Chief executive Christophe de Margerie said his company would not be joining the stampede north as an oil leak “would do too much damage to the company”.

The stance puts Mr de Margerie at odds with his competitors who are busy carving out oil exploration programmes in the area. Royal Dutch Shell, ExxonMobil and Norway’s Statoil have all recently signed deals to explore the area. BP is trying to develop its exposure to the area through its Russian partnerships.

Although Mr de Margerie warned against oil exploration he said Total would continue to explore opportunities to tap the area’s gas reserves. Speaking to the Financial Times he said gas leaks were much easier to deal with.

Just last week Shell was forced to postpone attempts to drill the first well in Alaska for more than 20 years. The setback came after a crucial piece of safety equipment failed.

Drilling in the Arctic has become increasingly contentious as research shows the area has vast untapped reserves.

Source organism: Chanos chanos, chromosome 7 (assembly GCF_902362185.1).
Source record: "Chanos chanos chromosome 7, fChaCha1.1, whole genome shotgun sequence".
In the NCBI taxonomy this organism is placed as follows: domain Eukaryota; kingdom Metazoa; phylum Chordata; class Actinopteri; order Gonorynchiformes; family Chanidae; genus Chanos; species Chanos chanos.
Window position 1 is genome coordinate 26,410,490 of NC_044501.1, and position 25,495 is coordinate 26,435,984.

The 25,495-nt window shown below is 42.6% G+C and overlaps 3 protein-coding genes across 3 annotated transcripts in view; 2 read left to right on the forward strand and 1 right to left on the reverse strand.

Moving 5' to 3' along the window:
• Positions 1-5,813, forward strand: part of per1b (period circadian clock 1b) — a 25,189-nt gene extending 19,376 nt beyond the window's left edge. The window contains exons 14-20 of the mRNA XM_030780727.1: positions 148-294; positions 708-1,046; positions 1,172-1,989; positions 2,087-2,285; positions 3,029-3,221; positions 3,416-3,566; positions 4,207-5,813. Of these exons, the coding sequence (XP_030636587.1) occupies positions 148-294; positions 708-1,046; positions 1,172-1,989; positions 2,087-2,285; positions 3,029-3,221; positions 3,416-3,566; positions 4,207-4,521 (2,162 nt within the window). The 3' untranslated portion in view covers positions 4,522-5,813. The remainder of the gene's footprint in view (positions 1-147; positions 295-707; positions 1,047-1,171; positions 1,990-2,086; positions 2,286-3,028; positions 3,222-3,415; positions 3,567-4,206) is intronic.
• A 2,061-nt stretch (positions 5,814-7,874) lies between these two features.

Environmental groups have long opposed oil development programmes in the Arctic, warning the ecosystem is too fragile to take even minor oil leaks.

Mr de Marerie’s comments are likely to infuriate his rivals, who will point to the fact Total does not have any major oil development programmes in the Arctic that it stands to lose.

Just last week MPs put their weight behind a ban until safety levels improved. The Commons environment committee called for the creation of a “no-drill zone” in the area.

The MPs said oil companies should face unlimited financial liability over oil spills in the Arctic.

However, the UK government has no powers to halt drilling in the Arctic.